Can Anything Good Possibly Come Out of the Penn State Scandal?

Nothing positive comes from this. The victims and families won't magically heal because of a new athletic director. The damaged lives won't be fixed because Paterno was fired, and he will never get his back his sterling reputation. Rightfully so. The lifetime's worth of genuinely good things JoPa has done as a coach and human being don't make up for what looks like—at best—a decade of gross negligence. The school itself—a university to which Paterno devoted his life—will suffer immeasurable damage to its reputation, plus the very measurable damage from crippling lawsuits, like those that have cost the Catholic Church some $3 billion.

But asking if any good for college sports can come from all this pain, to me, unjustly lumps whatever happened at Penn State with a constant parade of lesser sports scandals. To equate the awful situation in Happy Valley with the sleaziness of, say, the Miami Hurricanes' latest outrage is making an unfair connection. Yes, players in big time college programs get free shoes, free cars, or straight-up cash. It's ugly, and sometimes illegal. But that ugliness is created by a uniquely exploitative system. There's nothing inherently wrong with a booster giving an 18-year-old a new car for being awesome at football. It's only a crime because the NCAA says it is.

Not so with the situation at Penn State. Those alleged crimes, and the willful turning of so many blind eyes that often seems to enable them, cut to the core of what we hold sacred. Those kinds of crimes also aren't exclusive to football, or college athletics or all sports, any more than they are exclusive to any particular church. Sadly, wherever there are children in our society, there will be those nearby who would prey on them.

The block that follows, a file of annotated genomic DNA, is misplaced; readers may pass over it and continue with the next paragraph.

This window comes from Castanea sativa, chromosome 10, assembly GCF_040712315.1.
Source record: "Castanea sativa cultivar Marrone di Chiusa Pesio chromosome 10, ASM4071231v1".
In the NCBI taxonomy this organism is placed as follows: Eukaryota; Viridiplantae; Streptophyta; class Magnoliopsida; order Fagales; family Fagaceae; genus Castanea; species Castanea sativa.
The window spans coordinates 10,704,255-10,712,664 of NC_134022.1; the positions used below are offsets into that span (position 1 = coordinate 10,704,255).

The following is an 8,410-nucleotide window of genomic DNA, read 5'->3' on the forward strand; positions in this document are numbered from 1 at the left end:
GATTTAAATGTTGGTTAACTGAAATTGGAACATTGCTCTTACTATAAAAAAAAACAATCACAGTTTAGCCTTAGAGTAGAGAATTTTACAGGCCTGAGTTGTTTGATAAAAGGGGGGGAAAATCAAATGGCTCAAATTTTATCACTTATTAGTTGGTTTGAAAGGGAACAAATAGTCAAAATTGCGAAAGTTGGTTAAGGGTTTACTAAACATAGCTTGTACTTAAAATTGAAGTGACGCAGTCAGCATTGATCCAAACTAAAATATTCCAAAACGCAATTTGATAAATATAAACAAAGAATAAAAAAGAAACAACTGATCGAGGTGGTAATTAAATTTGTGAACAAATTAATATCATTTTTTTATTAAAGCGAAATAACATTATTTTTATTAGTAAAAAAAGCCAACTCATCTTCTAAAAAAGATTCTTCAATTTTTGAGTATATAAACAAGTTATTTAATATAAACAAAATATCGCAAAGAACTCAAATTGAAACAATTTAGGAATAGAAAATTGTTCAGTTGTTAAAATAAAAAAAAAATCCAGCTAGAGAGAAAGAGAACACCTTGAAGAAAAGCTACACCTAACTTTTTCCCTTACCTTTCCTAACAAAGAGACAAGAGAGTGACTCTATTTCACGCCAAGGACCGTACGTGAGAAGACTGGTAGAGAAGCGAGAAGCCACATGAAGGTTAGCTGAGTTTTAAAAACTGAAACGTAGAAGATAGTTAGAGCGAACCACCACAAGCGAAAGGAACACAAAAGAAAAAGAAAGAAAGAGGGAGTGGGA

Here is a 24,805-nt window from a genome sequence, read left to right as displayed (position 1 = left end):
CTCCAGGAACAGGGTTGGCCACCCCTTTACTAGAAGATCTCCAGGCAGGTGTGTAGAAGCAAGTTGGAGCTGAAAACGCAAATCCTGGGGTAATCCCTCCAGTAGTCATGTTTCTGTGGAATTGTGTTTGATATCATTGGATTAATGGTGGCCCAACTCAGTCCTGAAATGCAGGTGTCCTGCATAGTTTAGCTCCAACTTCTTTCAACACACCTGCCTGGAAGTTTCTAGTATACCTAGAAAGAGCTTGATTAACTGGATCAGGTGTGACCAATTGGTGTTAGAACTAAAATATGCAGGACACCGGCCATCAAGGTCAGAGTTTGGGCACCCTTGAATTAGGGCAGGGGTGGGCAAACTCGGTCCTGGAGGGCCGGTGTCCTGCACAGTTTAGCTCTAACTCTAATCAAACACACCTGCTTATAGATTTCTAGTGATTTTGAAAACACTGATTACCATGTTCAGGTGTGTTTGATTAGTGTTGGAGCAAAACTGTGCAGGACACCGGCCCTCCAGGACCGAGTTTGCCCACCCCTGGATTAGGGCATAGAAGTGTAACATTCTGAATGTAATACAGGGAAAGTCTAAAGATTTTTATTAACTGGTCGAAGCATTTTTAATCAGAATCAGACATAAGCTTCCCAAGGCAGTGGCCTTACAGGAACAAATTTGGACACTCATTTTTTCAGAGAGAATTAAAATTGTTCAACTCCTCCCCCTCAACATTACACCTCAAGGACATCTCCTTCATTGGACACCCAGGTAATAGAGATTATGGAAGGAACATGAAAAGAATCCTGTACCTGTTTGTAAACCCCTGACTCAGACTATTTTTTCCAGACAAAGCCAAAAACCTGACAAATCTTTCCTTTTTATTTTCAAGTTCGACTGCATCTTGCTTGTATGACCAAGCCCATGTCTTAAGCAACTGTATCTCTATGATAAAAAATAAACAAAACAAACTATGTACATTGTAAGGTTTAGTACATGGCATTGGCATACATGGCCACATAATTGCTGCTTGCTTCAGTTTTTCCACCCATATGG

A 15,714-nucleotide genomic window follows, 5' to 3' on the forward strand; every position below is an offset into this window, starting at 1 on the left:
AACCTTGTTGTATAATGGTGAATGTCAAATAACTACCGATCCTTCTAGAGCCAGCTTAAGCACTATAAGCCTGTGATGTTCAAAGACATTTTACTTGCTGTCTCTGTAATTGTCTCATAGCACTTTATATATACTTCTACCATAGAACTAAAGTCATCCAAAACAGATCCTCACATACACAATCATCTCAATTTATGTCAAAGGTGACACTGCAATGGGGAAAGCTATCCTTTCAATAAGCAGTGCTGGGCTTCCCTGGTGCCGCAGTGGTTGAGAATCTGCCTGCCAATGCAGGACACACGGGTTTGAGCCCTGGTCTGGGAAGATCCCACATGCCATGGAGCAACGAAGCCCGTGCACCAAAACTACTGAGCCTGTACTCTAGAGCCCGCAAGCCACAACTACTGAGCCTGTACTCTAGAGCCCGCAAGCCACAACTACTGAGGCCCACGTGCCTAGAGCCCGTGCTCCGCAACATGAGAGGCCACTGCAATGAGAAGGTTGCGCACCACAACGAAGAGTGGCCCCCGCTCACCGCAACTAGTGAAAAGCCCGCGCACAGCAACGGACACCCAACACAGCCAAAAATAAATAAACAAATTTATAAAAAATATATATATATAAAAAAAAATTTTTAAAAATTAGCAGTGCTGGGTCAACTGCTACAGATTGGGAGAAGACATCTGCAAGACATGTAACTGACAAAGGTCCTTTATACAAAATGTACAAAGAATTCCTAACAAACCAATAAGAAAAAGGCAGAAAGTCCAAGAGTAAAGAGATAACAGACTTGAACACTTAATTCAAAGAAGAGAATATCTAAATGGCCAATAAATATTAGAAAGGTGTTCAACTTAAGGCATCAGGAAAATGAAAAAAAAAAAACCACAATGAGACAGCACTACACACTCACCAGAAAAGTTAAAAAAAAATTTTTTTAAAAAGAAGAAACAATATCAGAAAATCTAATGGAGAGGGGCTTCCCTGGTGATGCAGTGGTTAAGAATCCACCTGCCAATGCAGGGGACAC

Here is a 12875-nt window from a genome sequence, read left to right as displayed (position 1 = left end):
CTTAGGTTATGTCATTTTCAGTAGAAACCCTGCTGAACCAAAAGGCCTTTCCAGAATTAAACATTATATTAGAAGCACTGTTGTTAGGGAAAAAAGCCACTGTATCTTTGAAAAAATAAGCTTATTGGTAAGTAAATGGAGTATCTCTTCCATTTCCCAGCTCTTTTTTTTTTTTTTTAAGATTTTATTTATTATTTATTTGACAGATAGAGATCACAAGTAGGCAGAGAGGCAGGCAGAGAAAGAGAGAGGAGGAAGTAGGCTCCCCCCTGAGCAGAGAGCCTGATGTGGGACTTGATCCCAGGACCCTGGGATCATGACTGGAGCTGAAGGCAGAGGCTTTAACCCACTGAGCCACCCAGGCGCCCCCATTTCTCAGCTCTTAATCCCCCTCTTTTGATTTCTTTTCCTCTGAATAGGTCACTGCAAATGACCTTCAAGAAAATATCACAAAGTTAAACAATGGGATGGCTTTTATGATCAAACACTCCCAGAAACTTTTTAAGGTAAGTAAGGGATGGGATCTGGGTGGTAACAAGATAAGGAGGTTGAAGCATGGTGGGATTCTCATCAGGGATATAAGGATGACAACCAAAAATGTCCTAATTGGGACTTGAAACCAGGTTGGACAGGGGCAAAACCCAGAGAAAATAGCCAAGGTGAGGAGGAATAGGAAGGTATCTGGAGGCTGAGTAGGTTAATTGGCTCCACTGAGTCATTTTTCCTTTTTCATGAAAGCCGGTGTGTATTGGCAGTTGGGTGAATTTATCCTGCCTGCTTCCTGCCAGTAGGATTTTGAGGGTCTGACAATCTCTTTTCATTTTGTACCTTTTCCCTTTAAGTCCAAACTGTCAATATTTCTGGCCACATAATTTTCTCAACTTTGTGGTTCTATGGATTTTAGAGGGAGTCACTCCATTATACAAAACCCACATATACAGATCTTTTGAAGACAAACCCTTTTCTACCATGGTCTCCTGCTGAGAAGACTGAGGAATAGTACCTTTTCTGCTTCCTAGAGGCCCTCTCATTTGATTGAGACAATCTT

Maybe you're right, Jake, and the costs of the Penn State mess will change how other schools do business. Maybe, in the future, a school administrator will think twice before covering up when a sleazy booster buys lap-dances for a recruit. Let's hope. But the comparison still makes me flinch. If there's a lesson to be learned here, it applies far, far beyond the realm of sports.

But you know all that. Of course. I'm just flailing. How about you, Patrick? We're all groping to find some meaning in this awful situation. What's been your reaction?

–Hampton

Jump to comments
Presented by

Sports Roundtable

Patrick Hruby, Jake Simpson, and Hampton Stevens 

Get Today's Top Stories in Your Inbox (preview)

Why Are Americans So Bad at Saving Money?

The US is particularly miserable at putting aside money for the future. Should we blame our paychecks or our psychology?


Elsewhere on the web

Join the Discussion

After you comment, click Post. If you’re not already logged in you will be asked to log in or register. blog comments powered by Disqus

Video

The Death of Film

You'll never hear the whirring sound of a projector again.

Video

How to Hunt With Poison Darts

A Borneo hunter explains one of his tribe's oldest customs: the art of the blowpipe

Video

A Delightful, Pixar-Inspired Cartoon

An action figure and his reluctant sidekick trek across a kitchen in search of treasure.

Video

I Am an Undocumented Immigrant

"I look like a typical young American."

Video

Why Did I Study Physics?

Using hand-drawn cartoons to explain an academic passion

Writers

Up
Down

More in Entertainment

Just In